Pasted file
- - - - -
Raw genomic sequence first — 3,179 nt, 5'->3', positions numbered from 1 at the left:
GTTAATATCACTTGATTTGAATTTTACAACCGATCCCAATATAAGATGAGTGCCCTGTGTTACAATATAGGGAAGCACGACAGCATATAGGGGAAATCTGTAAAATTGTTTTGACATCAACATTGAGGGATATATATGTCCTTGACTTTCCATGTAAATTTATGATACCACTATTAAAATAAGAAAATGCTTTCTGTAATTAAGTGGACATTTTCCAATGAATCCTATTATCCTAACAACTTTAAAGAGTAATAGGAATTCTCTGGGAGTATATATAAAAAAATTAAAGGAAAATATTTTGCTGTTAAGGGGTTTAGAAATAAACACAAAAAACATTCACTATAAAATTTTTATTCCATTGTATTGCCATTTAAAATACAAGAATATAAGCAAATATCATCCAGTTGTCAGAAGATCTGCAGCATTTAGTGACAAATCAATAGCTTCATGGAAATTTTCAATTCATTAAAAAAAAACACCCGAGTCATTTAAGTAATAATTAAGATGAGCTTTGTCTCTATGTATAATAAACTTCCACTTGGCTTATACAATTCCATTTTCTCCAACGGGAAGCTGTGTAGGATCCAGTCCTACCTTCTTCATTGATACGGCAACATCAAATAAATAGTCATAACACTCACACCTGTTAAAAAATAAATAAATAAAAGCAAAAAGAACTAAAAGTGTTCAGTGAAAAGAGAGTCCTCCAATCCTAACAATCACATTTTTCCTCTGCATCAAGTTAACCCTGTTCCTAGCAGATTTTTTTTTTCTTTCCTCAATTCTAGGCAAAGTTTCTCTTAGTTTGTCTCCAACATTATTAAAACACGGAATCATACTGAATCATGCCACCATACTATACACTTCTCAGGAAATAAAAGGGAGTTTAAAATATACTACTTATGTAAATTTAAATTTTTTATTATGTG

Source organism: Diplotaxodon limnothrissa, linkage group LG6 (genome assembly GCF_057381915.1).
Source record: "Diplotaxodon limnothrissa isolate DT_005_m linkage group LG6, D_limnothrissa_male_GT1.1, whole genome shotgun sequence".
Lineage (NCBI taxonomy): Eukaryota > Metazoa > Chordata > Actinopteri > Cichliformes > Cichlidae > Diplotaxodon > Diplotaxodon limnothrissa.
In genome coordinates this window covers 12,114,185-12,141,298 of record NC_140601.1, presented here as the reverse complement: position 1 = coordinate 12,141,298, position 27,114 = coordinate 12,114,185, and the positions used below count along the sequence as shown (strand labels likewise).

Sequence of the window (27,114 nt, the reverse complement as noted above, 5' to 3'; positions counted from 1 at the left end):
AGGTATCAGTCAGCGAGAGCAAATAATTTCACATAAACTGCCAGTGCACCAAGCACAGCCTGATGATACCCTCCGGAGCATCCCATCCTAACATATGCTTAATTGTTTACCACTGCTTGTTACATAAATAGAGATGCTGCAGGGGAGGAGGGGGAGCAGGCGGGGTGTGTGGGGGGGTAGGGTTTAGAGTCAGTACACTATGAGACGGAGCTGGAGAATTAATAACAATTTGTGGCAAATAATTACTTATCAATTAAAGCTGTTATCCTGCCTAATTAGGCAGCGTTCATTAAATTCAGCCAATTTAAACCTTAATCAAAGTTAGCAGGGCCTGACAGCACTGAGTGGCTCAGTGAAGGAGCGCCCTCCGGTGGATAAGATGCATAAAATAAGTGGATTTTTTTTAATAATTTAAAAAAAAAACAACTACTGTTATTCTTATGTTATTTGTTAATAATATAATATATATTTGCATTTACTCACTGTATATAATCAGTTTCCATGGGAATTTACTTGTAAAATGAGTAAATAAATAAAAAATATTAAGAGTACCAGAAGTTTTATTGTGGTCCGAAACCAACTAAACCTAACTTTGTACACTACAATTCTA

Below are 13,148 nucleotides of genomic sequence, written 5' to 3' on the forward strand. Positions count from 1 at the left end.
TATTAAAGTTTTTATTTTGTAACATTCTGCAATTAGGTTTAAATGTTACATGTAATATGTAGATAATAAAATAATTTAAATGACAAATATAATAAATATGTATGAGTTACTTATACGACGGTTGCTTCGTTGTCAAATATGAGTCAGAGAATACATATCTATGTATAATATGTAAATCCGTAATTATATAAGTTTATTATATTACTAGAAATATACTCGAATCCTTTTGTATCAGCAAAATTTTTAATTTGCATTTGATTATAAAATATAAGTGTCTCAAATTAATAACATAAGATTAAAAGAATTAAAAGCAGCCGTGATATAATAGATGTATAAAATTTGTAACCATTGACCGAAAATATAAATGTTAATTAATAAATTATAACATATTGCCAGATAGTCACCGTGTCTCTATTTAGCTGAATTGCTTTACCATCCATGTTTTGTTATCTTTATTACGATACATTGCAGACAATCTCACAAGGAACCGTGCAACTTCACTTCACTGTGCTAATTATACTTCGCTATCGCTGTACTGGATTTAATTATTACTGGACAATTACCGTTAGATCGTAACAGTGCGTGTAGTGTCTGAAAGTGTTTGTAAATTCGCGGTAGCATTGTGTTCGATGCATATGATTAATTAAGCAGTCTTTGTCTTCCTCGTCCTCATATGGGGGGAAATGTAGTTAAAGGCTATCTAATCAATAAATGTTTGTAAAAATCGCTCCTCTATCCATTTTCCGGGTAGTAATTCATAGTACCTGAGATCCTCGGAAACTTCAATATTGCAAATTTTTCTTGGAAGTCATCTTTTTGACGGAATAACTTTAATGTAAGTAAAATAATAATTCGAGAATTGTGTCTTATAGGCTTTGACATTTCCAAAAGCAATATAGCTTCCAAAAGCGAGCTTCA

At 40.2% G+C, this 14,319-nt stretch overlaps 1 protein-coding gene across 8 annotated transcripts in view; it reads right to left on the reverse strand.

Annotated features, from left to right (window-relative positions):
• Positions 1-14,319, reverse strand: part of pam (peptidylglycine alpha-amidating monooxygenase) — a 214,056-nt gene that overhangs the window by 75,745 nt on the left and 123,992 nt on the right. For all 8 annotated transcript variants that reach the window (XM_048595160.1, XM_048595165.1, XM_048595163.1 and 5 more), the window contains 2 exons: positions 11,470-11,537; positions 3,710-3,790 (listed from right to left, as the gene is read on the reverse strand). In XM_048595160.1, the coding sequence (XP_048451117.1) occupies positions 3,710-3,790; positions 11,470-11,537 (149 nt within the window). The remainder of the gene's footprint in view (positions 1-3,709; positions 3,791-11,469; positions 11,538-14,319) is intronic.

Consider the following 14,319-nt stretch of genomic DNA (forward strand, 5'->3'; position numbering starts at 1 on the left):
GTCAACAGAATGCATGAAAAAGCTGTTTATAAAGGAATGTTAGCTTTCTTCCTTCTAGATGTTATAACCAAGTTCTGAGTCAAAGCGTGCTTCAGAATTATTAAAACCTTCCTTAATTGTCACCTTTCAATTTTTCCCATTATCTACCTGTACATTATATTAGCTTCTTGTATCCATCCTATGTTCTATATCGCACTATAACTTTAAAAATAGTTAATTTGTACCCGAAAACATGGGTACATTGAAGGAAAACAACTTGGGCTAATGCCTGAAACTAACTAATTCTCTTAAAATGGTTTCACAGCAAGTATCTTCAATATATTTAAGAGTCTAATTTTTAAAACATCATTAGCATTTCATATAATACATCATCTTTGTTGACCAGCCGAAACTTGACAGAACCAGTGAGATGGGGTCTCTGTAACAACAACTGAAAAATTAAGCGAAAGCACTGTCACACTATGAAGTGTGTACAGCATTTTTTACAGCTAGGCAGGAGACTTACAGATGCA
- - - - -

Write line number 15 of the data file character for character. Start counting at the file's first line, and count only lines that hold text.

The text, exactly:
GTCAACAGAATGCATGAAAAAGCTGTTTATAAAGGAATGTTAGCTTTCTTCCTTCTAGATGTTATAACCAAGTTCTGAGTCAAAGCGTGCTTCAGAATTATTAAAACCTTCCTTAATTGTCACCTTTCAATTTTTCCCATTATCTACCTGTACATTATATTAGCTTCTTGTATCCATCCTATGTTCTATATCGCACTATAACTTTAAAAATAGTTAATTTGTACCCGAAAACATGGGTACATTGAAGGAAAACAACTTGGGCTAATGCCTGAAACTAACTAATTCTCTTAAAATGGTTTCACAGCAAGTATCTTCAATATATTTAAGAGTCTAATTTTTAAAACATCATTAGCATTTCATATAATACATCATCTTTGTTGACCAGCCGAAACTTGACAGAACCAGTGAGATGGGGTCTCTGTAACAACAACTGAAAAATTAAGCGAAAGCACTGTCACACTATGAAGTGTGTACAGCATTTTTTACAGCTAGGCAGGAGACTTACAGATGCA